Spiraling into the Future: Predicting Helicenes' Potential for CP-OLEDs and CP-Selective Transistors

Posted on: 2023-05-05 16:31:32


Have you ever wondered about the mind-boggling world of chiral compounds? Among them, helicenes are attracting attention due to their potential in cutting-edge chiral photonics applications, such as circularly polarized OLEDs and CP-selective transistors. Their unique helical structure allows for the possibility to tune their optical and chiroptical properties through chemical synthesis.

A recent study delved into the relationship between ground and excited state properties of helicenes, analyzing absorption (gabs) and luminescence (glum) dissymmetry factors for 170 helicenes and related compounds. The goal? To verify the predicted glum/gabs relationship, which could streamline the estimation process and help identify key differences in ground/excited state geometry.

So, if you're intrigued by the fascinating world of helicenes, read on for more insights! 🚀

What is g(lum) and g(abs)?

In the world of chiral molecules and their interaction with light, two essential parameters play a vital role in understanding their behavior: g(luminescence), or g(lum), and g(absorbance), or g(abs).

g(luminescence), abbreviated as g(lum), refers to the dissymmetry factor associated with the luminescence of chiral molecules. Luminescence is the emission of light by a substance that has absorbed energy, such as from a photon. The g(lum) factor quantifies the difference in intensity between the left and right circularly polarized components of the emitted light. In other words, it indicates how much the luminescence process is affected by the chiral structure of the molecule.

On the other hand, g(absorbance), or g(abs), represents the dissymmetry factor of the absorbance process. Absorbance is a measure of the amount of light absorbed by a substance as it passes through a sample. In the context of chiral molecules, g(abs) quantifies the difference in absorbance of left and right circularly polarized light by the chiral molecule. It helps researchers understand the extent to which the chiral structure of the molecule influences the absorption of light.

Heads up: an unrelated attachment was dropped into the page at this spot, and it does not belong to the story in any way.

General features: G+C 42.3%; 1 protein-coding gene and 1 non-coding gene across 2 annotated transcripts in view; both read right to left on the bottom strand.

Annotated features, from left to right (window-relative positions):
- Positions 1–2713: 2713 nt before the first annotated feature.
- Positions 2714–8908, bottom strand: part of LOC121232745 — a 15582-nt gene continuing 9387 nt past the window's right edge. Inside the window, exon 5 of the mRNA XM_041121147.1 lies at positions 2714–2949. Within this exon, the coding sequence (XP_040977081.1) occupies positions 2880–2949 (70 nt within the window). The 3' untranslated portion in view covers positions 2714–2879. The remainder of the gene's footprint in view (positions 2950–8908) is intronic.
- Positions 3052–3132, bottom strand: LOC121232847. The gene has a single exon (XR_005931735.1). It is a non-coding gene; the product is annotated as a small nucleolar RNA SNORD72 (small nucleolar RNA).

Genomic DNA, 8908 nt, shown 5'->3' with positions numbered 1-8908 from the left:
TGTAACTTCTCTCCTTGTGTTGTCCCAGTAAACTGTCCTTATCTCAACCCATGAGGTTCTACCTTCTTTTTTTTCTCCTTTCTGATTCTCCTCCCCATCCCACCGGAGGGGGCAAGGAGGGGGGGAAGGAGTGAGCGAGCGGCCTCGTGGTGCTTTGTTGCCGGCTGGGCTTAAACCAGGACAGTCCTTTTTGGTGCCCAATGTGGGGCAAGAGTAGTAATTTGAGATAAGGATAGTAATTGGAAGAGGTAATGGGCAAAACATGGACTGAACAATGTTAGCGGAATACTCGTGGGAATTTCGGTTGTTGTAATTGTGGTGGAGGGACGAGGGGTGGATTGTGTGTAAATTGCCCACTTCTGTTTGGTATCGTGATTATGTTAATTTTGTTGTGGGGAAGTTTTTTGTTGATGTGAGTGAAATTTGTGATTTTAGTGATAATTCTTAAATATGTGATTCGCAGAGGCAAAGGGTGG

Both g(lum) and g(abs) are crucial parameters for characterizing chiral molecules and their interactions with light. By comparing and correlating these values, researchers can gain insights into the optical properties of chiral molecules and explore potential applications in areas such as fluorescence imaging, chiral recognition, and asymmetric catalysis.

Key findings:

In the world of helicenes, these fascinating molecules are formed by fused rings and come in various sizes, from [4]-helicenes to [11]-helicenes. Their unique structures and properties make them useful in applications such as cell fluorescent stains and spin-filtering chiral systems. The number preceding helicene (ex. 4, 11) has to do with the number of benzene rings fused together to form the rigid core of the molecule.

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When diving into the realm of [4]-helicenes, you'll find a strong correlation between their g(lum) and g(abs) values, which helps us understand their fascinating properties. As we venture further into the larger [5]-helicenes, the diversity increases, and an interesting deviation is observed for [5]Hel-49 and 50. It is speculated that the different geometries of the emissive state are responsible for this deviation. [6]-helicenes, on the other hand, are stable at room temperature and exhibit a wide range of structures, with some notable deviations from the typical g(lum) and g(abs) ratios. Those deviations are typically found in the relatively simple and unsubstituted variants.

[7]-helicenes take structural complexity to new heights, with some even showing a whopping 500-fold enhancement of g(lum) factor when used as a chirality-inducing dopant. However, these molecules display a relatively poor g(lum) and g(abs) correlation, with four outliers causing the low correlation coefficient. Again, these are generally simple variants. Finally, the less studied [8]-[11]-helicenes still show a significant correlation between glum and gabs values, hinting at the potential for future exploration of their fascinating properties.

In a nutshell, helicenes come in various shapes and sizes, each with their unique characteristics and applications. They continue to captivate researchers, as the quest to understand their properties and potential applications unfolds.


In conclusion, the comprehensive analysis of 170 helicenes, helicenoids, and heterohelicenes revealed valuable insights into the correlation between their ground and excited state chiroptical properties. The study showed that the g(lum) and g(abs) factors share a notable correlation for most of the examined compounds, despite their structural diversity. This correlation has significant implications, such as the ability to estimate g(lum) from ECD data, saving time and resources in computational calculations. Additionally, instances where g(lum) and g(abs)factors significantly deviate from each other could signal differences in ground/excited state geometry or the presence of alternative photophysical phenomena. The results of this research not only deepen our understanding of helicenes but also pave the way for further advancements in their applications, such as CP-OLEDs and CP-selective transistors.

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